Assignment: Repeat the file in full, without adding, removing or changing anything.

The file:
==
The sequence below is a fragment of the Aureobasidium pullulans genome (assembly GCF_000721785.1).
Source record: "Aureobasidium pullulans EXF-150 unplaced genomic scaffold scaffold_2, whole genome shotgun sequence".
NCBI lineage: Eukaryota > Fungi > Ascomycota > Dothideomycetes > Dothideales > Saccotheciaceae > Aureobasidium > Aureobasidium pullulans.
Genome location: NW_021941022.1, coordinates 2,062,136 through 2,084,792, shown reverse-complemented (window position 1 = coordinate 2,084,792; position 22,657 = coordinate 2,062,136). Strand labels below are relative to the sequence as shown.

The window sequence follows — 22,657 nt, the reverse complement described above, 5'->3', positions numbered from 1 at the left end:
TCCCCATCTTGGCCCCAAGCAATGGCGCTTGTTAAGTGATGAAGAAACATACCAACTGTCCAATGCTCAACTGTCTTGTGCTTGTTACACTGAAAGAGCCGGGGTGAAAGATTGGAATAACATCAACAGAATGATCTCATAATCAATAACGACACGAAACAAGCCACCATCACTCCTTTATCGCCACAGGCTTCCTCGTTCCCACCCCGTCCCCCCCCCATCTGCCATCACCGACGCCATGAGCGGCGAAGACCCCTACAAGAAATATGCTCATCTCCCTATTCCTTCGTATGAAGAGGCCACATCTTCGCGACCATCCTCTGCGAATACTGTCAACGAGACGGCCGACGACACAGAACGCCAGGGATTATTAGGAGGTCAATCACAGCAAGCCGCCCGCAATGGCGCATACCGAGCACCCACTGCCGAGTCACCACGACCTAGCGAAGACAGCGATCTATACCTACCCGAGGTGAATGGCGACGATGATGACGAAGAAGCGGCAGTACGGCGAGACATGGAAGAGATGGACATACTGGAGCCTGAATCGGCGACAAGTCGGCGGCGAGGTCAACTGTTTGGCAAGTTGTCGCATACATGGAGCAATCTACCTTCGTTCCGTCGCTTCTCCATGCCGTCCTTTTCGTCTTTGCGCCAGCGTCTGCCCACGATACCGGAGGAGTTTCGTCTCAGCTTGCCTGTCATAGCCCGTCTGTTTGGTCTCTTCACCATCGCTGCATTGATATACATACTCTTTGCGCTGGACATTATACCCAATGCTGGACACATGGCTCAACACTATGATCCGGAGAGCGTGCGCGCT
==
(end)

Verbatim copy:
The sequence below is a fragment of the Aureobasidium pullulans genome (assembly GCF_000721785.1).
Source record: "Aureobasidium pullulans EXF-150 unplaced genomic scaffold scaffold_2, whole genome shotgun sequence".
NCBI lineage: Eukaryota > Fungi > Ascomycota > Dothideomycetes > Dothideales > Saccotheciaceae > Aureobasidium > Aureobasidium pullulans.
Genome location: NW_021941022.1, coordinates 2,062,136 through 2,084,792, shown reverse-complemented (window position 1 = coordinate 2,084,792; position 22,657 = coordinate 2,062,136). Strand labels below are relative to the sequence as shown.

The window sequence follows — 22,657 nt, the reverse complement described above, 5'->3', positions numbered from 1 at the left end:
TCCCCATCTTGGCCCCAAGCAATGGCGCTTGTTAAGTGATGAAGAAACATACCAACTGTCCAATGCTCAACTGTCTTGTGCTTGTTACACTGAAAGAGCCGGGGTGAAAGATTGGAATAACATCAACAGAATGATCTCATAATCAATAACGACACGAAACAAGCCACCATCACTCCTTTATCGCCACAGGCTTCCTCGTTCCCACCCCGTCCCCCCCCCATCTGCCATCACCGACGCCATGAGCGGCGAAGACCCCTACAAGAAATATGCTCATCTCCCTATTCCTTCGTATGAAGAGGCCACATCTTCGCGACCATCCTCTGCGAATACTGTCAACGAGACGGCCGACGACACAGAACGCCAGGGATTATTAGGAGGTCAATCACAGCAAGCCGCCCGCAATGGCGCATACCGAGCACCCACTGCCGAGTCACCACGACCTAGCGAAGACAGCGATCTATACCTACCCGAGGTGAATGGCGACGATGATGACGAAGAAGCGGCAGTACGGCGAGACATGGAAGAGATGGACATACTGGAGCCTGAATCGGCGACAAGTCGGCGGCGAGGTCAACTGTTTGGCAAGTTGTCGCATACATGGAGCAATCTACCTTCGTTCCGTCGCTTCTCCATGCCGTCCTTTTCGTCTTTGCGCCAGCGTCTGCCCACGATACCGGAGGAGTTTCGTCTCAGCTTGCCTGTCATAGCCCGTCTGTTTGGTCTCTTCACCATCGCTGCATTGATATACATACTCTTTGCGCTGGACATTATACCCAATGCTGGACACATGGCTCAACACTATGATCCGGAGAGCGTGCGCGCT